Rituximab, an investigational B-cell depletion therapy that target CD20 to treat people with multiple sclerosis (MS), has significant effects on the characteristics of B-cells that return after treatment is stopped, with cells being less mature yet more activated toward a pro-inflammatory state, a study showed.
Treatment also affected immune system T-cells and myeloid cells.
Whether these changes impact patients clinically is unknown, its researchers said, and these findings may assist in further developing B-cell treatment approaches.
The study, “B cells reappear less mature and more activated after their anti-CD20–mediated depletion in multiple sclerosis,” was published in the journal Proceedings of the National Academy of Sciences.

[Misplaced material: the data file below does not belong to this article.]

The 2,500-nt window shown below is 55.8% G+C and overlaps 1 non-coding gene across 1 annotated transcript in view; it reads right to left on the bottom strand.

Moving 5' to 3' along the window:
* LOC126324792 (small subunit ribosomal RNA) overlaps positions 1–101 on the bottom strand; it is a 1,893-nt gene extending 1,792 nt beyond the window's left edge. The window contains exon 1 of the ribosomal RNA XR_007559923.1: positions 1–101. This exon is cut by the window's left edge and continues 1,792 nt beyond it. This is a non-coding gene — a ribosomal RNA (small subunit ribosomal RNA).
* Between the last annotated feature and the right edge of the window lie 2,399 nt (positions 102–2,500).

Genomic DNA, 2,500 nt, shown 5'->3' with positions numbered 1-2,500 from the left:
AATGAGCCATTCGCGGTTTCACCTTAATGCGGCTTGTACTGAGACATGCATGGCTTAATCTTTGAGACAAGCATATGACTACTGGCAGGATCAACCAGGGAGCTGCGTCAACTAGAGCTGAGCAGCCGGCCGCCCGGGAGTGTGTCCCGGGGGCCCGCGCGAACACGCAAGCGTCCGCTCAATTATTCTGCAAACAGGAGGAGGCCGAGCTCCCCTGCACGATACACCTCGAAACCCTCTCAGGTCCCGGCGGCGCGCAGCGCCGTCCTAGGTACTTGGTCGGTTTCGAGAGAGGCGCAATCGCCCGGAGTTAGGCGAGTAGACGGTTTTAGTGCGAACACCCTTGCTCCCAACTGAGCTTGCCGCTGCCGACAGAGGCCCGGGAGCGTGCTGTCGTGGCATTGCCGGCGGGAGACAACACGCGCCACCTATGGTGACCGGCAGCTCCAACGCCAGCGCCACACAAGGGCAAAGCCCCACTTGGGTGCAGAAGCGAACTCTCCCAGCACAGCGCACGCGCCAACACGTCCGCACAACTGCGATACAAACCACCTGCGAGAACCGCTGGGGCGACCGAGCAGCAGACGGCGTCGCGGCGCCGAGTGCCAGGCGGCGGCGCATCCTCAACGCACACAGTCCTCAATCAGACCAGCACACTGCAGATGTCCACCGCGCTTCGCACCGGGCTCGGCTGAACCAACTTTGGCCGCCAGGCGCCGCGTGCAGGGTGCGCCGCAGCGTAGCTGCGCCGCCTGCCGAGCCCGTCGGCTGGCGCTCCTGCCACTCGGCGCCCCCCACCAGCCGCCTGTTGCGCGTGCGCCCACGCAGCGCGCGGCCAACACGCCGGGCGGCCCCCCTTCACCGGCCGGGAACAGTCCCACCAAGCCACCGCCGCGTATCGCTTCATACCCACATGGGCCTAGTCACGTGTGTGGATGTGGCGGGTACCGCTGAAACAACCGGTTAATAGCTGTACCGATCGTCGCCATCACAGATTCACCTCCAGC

MS, an autoimmune disease, is caused by the immune system mistakenly attacking the protective myelin sheath that covers nerve fibers. B-cells are a type of immune cell that drives inflammation in MS and immune attacks against myelin.
Ocrevus (ocrelizumab, marketed by Genentech) is an antibody-based therapy approved to treat people with relapsing MS and primary progressive MS (PPMS), as is Kesimpta (ofatumumab), by Novartis, recently approved in the U.S. for relapsing MS. Known as B-cell depleting therapies, they work by targeting a protein on the B-cell surface called CD20, which leads to the death of B-cells.
Rituximab (also developed by Genentech) is a B-cell depleting therapy currently being used off-label in MS.
However, as B-cells play an essential role in modulating immune responses, the impact of these B-cell depleting therapies on other parts of the immune system has not been fully explored.
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